Carlos Rodón To Red Sox? Why Signing High-Upside Lefty Could Make Sense

Rodón finished fifth in Cy Young voting in 2021


March 1, 2022

Will the Red Sox make a splash before Opening Day? As part of our “free agency fits” series, we’re examining whether several top players remaining on the open market make sense (or don’t make sense) as Boston builds its roster for the 2022 Major League Baseball season.

The Red Sox already made a few moves to augment their starting rotation, signing James Paxton, Michael Wacha and Rich Hill before the MLB lockout.

Paxton still is recovering from Tommy John surgery, though, and Boston lost Eduardo Rodriguez in free agency. So, the Red Sox theoretically could look to add another starter before Opening Day.

Might Carlos Rodón fit the bill?

Rodón is coming off a career-best season with the Chicago White Sox in which he earned an All-Star selection and finished fifth in American League Cy Young voting. He also threw a no-hitter in April.

That said, those highs came with a few lows, which presumably will impact Rodón’s market, to the point where it’s nearly impossible to project his next contract. Basically, whichever team signs Rodón will do so knowing the left-hander carries both upside and risk.

Let’s examine.

Position: SP
Age: 29 (Dec. 10, 1992)
Height: 6-foot-3
Weight: 245 pounds
Bats: Left
Throws: Left

2021 stats
24 appearances (all starts), 132 2/3 innings
13-5 record, 2.37 ERA, 185 strikeouts
0.96 WHIP, 2.65 FIP, 183 ERA+
12.6 K/9, 2.4 BB/9, 5.14 K/BB

Career stats
121 appearances (116 starts), 669 1/3 innings
42-38 record, 3.79 ERA, 710 strikeouts
1.30 WHIP, 3.94 FIP, 110 ERA+
9.5 K/9, 3.6 BB/9, 2.66 K/BB

Why Rodón makes sense for Red Sox:
Rodón might have the highest ceiling of any starting pitcher remaining on the open market — unless, of course, you count the peaks of Clayton Kershaw and Zack Greinke, two former Cy Young Award winners in the twilight of their respective careers.

If Rodón performs up to his potential, he could provide ace-like production, much as he did in Chicago for a good chunk of 2021. Among MLB starters who pitched at least 130 innings last season, Rodón ranked first in ERA (2.37), second in strikeout rate (34.6%) and fourth in SIERA (2.96).

Add that to a Red Sox rotation that includes a fully healthy Chris Sale and Nathan Eovaldi, and you’re cooking with gas. Rodón could offset the loss of Rodriguez, a fellow southpaw — and then some. The 2014 No. 3 overall pick throws hard and racks up strikeouts. He’s filthy when he’s on.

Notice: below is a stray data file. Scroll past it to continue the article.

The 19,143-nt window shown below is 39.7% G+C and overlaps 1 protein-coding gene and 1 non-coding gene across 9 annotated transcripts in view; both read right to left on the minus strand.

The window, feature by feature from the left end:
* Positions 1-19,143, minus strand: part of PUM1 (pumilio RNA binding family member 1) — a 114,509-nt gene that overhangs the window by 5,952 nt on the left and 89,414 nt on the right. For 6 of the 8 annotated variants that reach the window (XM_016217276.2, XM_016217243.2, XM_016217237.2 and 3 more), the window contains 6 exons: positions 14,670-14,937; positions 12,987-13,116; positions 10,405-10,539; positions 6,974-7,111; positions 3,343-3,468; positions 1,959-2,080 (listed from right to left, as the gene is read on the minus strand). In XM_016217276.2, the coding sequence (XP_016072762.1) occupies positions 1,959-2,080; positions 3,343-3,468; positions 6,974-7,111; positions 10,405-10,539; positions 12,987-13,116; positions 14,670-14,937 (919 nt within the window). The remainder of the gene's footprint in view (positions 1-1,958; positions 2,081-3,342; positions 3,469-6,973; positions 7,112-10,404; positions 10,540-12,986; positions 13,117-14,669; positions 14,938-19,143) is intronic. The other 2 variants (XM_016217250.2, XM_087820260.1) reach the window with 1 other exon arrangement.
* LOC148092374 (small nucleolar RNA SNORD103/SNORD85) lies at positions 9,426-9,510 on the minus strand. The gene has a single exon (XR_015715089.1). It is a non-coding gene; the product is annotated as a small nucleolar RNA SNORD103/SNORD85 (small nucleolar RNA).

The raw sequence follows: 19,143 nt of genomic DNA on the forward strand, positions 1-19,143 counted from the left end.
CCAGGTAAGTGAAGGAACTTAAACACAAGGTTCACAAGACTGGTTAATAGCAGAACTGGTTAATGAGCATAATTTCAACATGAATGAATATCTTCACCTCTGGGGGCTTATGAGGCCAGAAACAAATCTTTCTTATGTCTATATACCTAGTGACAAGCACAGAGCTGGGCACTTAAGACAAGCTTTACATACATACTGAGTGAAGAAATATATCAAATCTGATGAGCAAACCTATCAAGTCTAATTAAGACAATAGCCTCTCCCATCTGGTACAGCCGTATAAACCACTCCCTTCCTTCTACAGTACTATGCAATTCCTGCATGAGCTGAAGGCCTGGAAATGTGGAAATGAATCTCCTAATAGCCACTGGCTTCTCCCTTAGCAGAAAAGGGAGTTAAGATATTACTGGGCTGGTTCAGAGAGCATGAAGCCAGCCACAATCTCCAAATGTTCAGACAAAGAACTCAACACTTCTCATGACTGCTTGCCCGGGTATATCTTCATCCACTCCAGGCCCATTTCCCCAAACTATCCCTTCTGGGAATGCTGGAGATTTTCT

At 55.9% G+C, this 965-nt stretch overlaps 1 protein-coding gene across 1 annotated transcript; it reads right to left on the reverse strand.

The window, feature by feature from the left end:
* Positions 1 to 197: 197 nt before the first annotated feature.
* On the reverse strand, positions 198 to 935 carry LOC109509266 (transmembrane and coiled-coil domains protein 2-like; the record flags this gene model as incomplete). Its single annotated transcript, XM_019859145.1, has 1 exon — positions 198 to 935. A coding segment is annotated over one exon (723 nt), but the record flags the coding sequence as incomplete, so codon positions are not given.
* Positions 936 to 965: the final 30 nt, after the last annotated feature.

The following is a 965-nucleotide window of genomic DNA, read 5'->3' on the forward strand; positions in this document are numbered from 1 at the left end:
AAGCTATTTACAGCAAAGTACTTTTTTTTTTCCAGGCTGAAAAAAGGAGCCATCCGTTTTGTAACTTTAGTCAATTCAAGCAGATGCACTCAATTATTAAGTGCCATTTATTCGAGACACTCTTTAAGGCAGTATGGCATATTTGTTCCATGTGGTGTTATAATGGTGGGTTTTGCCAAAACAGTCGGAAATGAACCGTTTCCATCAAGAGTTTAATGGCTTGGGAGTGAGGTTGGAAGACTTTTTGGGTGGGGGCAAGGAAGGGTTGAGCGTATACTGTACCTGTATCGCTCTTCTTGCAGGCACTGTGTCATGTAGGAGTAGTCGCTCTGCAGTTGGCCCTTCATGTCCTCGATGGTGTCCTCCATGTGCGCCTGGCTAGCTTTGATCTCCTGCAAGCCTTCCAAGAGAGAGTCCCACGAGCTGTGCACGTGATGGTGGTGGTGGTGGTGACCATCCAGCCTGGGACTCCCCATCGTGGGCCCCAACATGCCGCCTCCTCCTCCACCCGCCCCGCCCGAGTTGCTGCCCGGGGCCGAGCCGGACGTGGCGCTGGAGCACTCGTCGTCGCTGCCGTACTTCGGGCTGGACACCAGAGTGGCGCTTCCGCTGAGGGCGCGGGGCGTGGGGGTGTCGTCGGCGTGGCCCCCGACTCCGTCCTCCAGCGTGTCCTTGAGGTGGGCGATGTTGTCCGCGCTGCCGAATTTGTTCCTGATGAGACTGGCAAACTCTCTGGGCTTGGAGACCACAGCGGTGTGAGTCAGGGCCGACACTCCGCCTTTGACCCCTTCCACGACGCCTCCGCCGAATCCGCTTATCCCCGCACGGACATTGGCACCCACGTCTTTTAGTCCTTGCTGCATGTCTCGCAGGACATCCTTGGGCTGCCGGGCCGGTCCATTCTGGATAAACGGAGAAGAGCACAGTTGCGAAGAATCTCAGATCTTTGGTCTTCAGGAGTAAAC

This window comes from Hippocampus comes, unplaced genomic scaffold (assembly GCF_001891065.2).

Now, some teams might not have the stomach for shelling out big bucks to a pitcher with health concerns and a limited track record. Understandable. But those questions should limit the number of years Rodón receives on his next contract, opening the door for a team with deep pockets — like the Red Sox — to possibly sign the 29-year-old to a short-term deal with a high average annual salary.

MLB Trade Rumors’ Tim Dierkes projected back in November, for instance, that Rodón would sign a one-year, $25 million contract, with an eye toward proving his health and establishing his value for another run at free agency next offseason.

If that’s the case, and the Red Sox are comfortable exceeding the luxury tax threshold in 2022 with an abundance of money coming off the books in 2023, Rodón definitely makes for an intriguing target. The White Sox didn’t extend a qualifying offer and signing him therefore wouldn’t require Boston to surrender draft-pick compensation.

The signings of Paxton, Wacha and Hill only strengthen the argument for signing Rodón, as the Red Sox’s newfound depth gives them a higher tolerance for injury risk.

Why Rodón doesn’t make sense for Red Sox:
The aforementioned concerns: health and track record.

Rodón seemed to wear down last season, which had an adverse effect on his velocity. He still managed to perform well when healthy down the stretch, but he’s dealt with biceps, shoulder and elbow issues in the past, even requiring Tommy John surgery in May 2019.

The White Sox non-tendered Rodón in December 2020 before ultimately bringing him back on a one-year, $3 million contract in January 2021. His numbers across six injury-plagued seasons from 2015 to 2020 — 29-33, 4.14 ERA, 4.26 FIP, 1.38 WHIP and 8.8 K/9 in 97 appearances (92 starts; 536 2/3 innings) — were much more modest than those he posted in 2021.

Basically, Rodón could be one of the best pitchers in baseball moving forward. Or he could get hurt. Or he could just stink. There’s such a wide range of outcomes that it’s difficult to justify putting too many eggs in that basket, unless you’re well equipped to weather the storm should things go south.

Rodón probably would fit best in a six-man rotation. It’s unclear whether the Red Sox would consider such, although they have enough viable starting options right now with Sale, Eovaldi, Wacha, Hill, Nick Pivetta, Tanner Houck and Garrett Whitlock.

Verdict: Good fit.

Prediction: Rodón signs with the Detroit Tigers.

Thumbnail photo via Jayne Kamin-Oncea/USA TODAY Sports Images
Syndication: Detroit Free Press
Previous Article

Buy! Buy! Buy! Take Underdog Michigan State (+4.5) Against Rival Michigan

Tampa Bay Buccaneers quarterback Tom Brady and head coach Bruce Arians
Next Article

Bruce Arians Bluntly Answers Question About Potential Tom Brady Trade Request

Picked For You